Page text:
To make sure the numbers are rational and that I didn't make a major error somewhere, I did the simplest check of all. I placed my hand on the power bricks. When they are plugged into the wall and nothing is plugged into them, they are not warm. (Warm = watts).

One more sanity check. Plugging three notebook power supplies and three phone power supplies into a power strip shows about 30mA @ 120v for all six bricks, which is under 4 watts, or less than a watt each. My measurements are rough (I don't have a proper milliamp meter), but for estimates for a blog that nobody actually reads, they should be close enough.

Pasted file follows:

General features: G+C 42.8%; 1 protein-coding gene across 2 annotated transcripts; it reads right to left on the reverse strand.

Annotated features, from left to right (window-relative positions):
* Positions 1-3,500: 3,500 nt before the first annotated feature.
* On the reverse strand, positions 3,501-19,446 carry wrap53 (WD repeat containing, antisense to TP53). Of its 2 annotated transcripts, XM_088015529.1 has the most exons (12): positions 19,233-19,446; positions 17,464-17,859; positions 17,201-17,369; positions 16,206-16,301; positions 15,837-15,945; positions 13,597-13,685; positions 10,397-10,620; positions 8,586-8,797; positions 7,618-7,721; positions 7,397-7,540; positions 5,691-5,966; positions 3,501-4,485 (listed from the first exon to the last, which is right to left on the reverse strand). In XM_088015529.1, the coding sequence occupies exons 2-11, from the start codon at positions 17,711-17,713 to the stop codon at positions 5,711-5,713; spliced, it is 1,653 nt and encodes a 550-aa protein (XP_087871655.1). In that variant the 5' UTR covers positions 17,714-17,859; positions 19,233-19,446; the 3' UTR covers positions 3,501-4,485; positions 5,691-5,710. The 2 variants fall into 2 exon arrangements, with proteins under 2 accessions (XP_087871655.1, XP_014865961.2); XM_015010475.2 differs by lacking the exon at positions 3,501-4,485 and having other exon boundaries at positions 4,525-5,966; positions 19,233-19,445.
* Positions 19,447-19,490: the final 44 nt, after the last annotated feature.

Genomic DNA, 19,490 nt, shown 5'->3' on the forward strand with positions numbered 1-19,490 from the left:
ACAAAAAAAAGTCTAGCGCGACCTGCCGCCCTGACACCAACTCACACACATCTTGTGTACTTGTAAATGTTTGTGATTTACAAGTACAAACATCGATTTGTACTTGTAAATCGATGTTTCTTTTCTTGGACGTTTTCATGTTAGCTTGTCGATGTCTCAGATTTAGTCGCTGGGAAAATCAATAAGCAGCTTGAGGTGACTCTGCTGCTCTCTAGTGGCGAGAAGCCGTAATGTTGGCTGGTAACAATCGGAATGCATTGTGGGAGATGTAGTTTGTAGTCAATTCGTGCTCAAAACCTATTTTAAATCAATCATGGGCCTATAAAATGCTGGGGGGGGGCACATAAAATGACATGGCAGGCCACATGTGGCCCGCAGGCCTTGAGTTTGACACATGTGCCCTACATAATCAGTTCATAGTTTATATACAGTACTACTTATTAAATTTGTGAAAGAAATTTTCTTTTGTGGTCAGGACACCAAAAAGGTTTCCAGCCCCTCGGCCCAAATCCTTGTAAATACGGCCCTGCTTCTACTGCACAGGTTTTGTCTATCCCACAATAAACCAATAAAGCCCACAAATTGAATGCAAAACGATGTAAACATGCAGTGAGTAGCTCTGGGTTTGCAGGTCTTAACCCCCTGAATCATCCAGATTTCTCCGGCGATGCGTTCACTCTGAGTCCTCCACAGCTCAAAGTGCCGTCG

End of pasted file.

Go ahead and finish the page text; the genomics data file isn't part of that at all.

So let's pretend that I want to save the planet, and that unplugging power bricks is the way I'm going to do it. I'll need to periodically plug them in to charge whatever they are supposed to charge. Let's assume they'll be plugged in for 4 hours per day and unplugged 20 hours per day. If I have a half dozen power bricks, I'll save around 5 watts x 20 hours = 100 watt-hours per day, or the amount of electricity that one bright light bulb uses in one hour. That would add up to 35kWh (Kilowatt-hours) per year. Not bad, right?

Until you put it into perspective.

Perspective

Let's take the other end of the home appliance spectrum. The clothes dryer (clothes tumbler to those on the damp side of the pond). That one is a bit harder to measure. The easiest way is to open up the circuit breaker box and locate the wires that go to the dryer.